210 is the value of the resistor that you need. Now, resistors come in standard values. The closest standard value (rounding UP not down) is 220 ohms. But you could also have used 330, or even 470 ohms.

Okay, it's later. I have a bag of LEDs and I have no idea what their forward voltage drop is.

I'm going to start calling "forward voltage drop" something else now, "Vf". It makes the sentences easier.

Take a look at a rainbow. Goes like this:

Red Orange Yellow Green Blue Indigo Violet

In general, the closer you are to the red end, the lower the Vf. A red LED has a Vf of around 1.8 to 2 volts. Orange, amber, yellow, and yellow-green LEDs are all around 2 to 2.2 volts.

Pure green is 2.7 to 3 volts, and up on the blue and/or purple end of the rainbow, the Vf of the LED is around 3 to 3.3 volts. White LEDs are also around 3.3 volts. (Fun fact, a white LED is a blue LED, surrounded by some material that glows bright white in the presence of blue light. Sneaky!)

If you want more in-depth information on how to pair a resistor with an LED, check out this guide by EMSL.

What if I get the resistor value wrong?

If the resistor value is too large, then the LEDs won't be as bright, but your batteries will last longer!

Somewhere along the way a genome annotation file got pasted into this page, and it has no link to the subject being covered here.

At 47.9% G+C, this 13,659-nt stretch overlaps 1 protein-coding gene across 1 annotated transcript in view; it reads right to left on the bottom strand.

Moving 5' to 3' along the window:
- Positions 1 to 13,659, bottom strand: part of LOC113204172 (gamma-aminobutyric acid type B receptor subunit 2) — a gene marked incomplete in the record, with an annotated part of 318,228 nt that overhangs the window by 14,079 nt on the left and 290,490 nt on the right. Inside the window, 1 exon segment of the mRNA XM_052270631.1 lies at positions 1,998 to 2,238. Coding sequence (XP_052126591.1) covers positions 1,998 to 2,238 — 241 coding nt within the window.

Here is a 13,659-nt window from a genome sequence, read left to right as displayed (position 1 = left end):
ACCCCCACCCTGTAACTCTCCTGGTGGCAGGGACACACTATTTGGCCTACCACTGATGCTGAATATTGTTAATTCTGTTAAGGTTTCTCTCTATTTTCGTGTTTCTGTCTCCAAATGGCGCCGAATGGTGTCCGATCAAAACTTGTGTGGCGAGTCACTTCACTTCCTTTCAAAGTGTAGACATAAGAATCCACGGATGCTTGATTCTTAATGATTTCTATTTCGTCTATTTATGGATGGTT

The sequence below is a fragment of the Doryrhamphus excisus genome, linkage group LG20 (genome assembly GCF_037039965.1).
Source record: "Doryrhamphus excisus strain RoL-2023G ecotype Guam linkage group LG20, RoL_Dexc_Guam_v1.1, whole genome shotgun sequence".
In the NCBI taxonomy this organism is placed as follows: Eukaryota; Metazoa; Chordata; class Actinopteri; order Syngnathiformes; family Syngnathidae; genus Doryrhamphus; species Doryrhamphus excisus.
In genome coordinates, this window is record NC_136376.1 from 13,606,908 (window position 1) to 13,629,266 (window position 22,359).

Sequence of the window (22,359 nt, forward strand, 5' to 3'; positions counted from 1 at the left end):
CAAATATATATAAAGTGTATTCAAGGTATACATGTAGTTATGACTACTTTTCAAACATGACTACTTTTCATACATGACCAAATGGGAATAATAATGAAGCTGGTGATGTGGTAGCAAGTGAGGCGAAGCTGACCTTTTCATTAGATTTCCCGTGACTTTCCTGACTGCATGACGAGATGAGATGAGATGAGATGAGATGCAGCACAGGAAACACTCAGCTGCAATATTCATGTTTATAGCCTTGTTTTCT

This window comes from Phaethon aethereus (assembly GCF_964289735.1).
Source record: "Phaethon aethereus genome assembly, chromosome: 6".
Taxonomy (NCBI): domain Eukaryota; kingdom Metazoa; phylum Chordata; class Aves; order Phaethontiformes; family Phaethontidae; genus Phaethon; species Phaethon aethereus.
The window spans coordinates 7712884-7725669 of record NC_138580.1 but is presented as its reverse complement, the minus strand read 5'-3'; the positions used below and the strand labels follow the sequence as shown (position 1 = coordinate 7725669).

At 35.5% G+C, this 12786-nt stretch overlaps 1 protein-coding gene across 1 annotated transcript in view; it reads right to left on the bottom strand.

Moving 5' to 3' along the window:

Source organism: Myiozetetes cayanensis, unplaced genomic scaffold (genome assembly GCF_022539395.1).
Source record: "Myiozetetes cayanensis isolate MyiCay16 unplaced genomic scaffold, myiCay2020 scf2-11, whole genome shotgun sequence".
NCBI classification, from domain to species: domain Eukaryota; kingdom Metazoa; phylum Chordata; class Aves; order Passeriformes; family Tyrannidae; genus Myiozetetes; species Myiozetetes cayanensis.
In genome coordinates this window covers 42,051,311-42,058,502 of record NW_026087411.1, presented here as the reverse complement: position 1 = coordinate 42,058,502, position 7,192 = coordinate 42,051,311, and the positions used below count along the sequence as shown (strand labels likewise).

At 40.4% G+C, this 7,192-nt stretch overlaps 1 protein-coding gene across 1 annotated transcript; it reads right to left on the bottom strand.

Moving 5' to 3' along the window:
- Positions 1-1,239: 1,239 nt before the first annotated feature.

If the resistor value is too small, too much current will flow through your LEDs. They will be brighter, and start running hotter, and you run the risk of burning them out. A burnt out LED can do everything from fail entirely, to just getting dimmer and dimmer over time.

It's always safest to fail on the size of making the resistor too big!

All that sounds complicated, got anything simpler?

You can also buy some pre-made modules that have resistors and some minimal control circuitry built in. These modules have some control pins available that make it super easy to control them with a microcontroller.

How can I control LEDs?

You need to learn how to use some type of microcontroller. One of the most beginner friendly microcontroller platforms is the Arduino. The Arduino has a lot of documentation and community support. For a step by step guide to getting started with the Arduino go here:

For the Mac: http://arduino.cc/en/Guide/MacOSX
For Windows: http://arduino.cc/en/Guide/Windows

What can I do with an LED?

Some things are super easy, such as just plugging them into a power source with an appropriate resistor. If you are using a microcontroller to get your LEDs to blink or flicker or move, remember that a hard blink (ON then OFF then ON then OFF) is very easy to do, but a slow fade or flicker will require you to learn a bit more and do a bit more work. If you are using an Arduino there is a lot of example code that you can use to get started.